So, your tenants are in place, they appear to be happy and paying their rent. What happens now?
Principally, you should leave tenants alone. The ‘covenant of quiet enjoyment’ which is automatically incorporated into any tenancy agreement, provides that tenants are entitled to live in the property in peace and without interference from their landlord.
However, you do need to do regular inspections.
These are often unpopular with tenants who, not unreasonably, don’t like people coming in and inspecting their home. However they are important and indeed necessary.
For a number of reasons:
The worst case scenario is probably conversion of a property to a cannabis farm. This can happen to any landlord as seemingly respectable tenants may turn out to have been ‘fronting’ criminals who then move in and take over.
I understand that gangs can convert a property and get two cannabis harvests within six months so quarterly inspections, at least in the initial year, are advisable.
Make sure you check all areas too as sometimes just a part of a property is used, for example the loft in a house.
Mind you, if you make it clear that you will be carrying out regular inspections when interviewing prospective tenants this will probably put the criminals off in the first place. But do the inspections anyway.
You have various repairing obligations under the Landlord & Tenant Act 1985, to keep the structure and exterior of the property in repair and the installations for the supply of utilities, space and water heating.
Although the landlord’s liability under this act is limited to items he has had notice of, the Defective Premises Act 1972 s4 refers to the landlord having a duty of care irrespective of action notice provided ‘he ought in all the circumstances to have known of the relevant defect’.
So it is a good idea to keep an eye on the property and do regular inspections. This may also be to your financial advantage as repair works are usually cheaper if done early.
As you will no doubt have carefully checked the occupiers before allowing them into occupation, you need to make sure that no-one unauthorised is living at the property.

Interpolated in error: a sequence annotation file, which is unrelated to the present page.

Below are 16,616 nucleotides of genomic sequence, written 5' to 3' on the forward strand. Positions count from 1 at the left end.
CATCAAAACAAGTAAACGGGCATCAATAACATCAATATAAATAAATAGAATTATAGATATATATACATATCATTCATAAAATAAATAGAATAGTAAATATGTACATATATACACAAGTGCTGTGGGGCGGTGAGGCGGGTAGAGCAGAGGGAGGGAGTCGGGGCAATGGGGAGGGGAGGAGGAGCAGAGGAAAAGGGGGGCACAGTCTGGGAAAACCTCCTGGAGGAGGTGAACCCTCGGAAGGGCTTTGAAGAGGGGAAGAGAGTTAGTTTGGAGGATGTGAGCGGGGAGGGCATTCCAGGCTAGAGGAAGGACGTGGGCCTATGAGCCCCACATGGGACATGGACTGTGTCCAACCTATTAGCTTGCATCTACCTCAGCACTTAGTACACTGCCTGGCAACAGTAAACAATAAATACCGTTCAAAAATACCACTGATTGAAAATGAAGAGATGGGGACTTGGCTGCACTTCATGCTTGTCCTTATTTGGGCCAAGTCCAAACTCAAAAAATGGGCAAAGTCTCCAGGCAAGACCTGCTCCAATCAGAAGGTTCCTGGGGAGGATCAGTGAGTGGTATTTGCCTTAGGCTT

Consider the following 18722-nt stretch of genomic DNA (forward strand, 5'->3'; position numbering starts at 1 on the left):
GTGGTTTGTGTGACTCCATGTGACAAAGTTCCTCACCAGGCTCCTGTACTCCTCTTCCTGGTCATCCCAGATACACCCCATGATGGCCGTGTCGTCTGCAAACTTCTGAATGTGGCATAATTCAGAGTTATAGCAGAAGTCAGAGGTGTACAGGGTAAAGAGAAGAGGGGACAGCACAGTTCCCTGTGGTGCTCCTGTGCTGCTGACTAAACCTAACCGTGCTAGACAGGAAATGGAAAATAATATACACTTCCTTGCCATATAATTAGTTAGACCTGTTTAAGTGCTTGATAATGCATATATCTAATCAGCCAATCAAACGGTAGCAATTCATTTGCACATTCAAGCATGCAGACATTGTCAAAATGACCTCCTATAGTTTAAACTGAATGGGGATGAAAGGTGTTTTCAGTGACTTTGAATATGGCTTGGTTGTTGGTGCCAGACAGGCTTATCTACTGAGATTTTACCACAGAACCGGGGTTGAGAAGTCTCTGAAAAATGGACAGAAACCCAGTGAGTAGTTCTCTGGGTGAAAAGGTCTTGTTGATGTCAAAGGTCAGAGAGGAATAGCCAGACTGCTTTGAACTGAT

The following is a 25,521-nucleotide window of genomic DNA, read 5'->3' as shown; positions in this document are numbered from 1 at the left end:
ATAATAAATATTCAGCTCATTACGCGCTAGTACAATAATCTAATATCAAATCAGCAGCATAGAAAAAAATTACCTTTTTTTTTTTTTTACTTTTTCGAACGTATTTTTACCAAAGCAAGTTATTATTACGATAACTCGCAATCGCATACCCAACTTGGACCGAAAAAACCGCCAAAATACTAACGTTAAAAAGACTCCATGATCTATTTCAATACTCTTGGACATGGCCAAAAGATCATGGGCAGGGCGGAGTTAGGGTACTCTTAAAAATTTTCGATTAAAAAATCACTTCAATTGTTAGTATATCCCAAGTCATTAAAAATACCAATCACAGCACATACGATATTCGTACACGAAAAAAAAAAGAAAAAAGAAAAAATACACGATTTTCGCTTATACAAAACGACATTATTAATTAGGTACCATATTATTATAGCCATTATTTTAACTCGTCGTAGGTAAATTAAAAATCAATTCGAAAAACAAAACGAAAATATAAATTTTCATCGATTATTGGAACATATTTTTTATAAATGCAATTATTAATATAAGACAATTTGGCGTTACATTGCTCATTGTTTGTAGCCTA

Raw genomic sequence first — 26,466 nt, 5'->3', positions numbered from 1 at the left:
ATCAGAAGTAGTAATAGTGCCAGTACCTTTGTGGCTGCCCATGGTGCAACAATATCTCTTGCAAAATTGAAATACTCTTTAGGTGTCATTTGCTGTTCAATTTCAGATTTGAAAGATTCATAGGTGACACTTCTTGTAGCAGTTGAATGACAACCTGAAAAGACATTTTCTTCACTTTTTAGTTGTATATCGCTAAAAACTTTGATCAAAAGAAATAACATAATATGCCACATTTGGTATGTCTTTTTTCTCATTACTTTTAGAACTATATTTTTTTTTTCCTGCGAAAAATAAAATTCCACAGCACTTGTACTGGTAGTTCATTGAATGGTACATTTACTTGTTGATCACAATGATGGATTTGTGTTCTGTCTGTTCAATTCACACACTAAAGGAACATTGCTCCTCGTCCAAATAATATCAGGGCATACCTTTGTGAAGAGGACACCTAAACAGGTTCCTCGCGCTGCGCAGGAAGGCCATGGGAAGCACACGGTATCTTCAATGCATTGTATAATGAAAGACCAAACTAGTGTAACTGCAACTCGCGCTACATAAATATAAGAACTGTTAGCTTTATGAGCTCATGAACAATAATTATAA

For example if unauthorised occupiers are there this could affect the validity of your insurance or mortgage.
It is also not unknown for tenants to just up and leave the property. In which case you will want to know about this so you can (after taking all due precautions) change the locks and re-let it.
A property is a valuable investment so you should check up on it from time to time. Tenants, if unchecked, can do all sorts of damage, sometimes with the best of intentions. So it is important that you check the property over regularly and make sure that nothing is being done that you would not like.
This can be a big problem and there are differing views on a landlord’s rights in this situation. My view is that the landlord can only go in with the tenant’s permission. However I know that many landlords have strong views to the contrary – see this post on my blog here.
If a tenant refuses to let you in, then probably the best course of action is to tell the tenant that unless they change their mind, you will have no alternative but to end their tenancy at the end of the term by serving a section 21 notice.
If the tenancy has a long term still to run, another alternative is to apply for an injunction. As landlords have a statutory right to enter the property to view its state of repair under the Landlord & Tenant Act 1985 s11(6) you would undoubtedly get your order, plus an order for costs against the tenants. If you mention this to them it may change their mind!
Further information on this and other topics can be found on my Landlord Law Blog at www.landlordlawblog.co.uk .
Tessa is a lawyer specialising in landlord & tenant law and runs the popular Landlord Law online service for landlords.
The Tenancy Deposit Scheme (TDS) is a government approved scheme for the protection of tenancy deposits; we offer both insured and custodial protection. We also provide fair adjudication for disputes that arise over the tenancy deposits that we protect.
These views are those of the author alone and do not necessarily reflect the view of TDS, its officers and employees. Content is correct at the time of writing.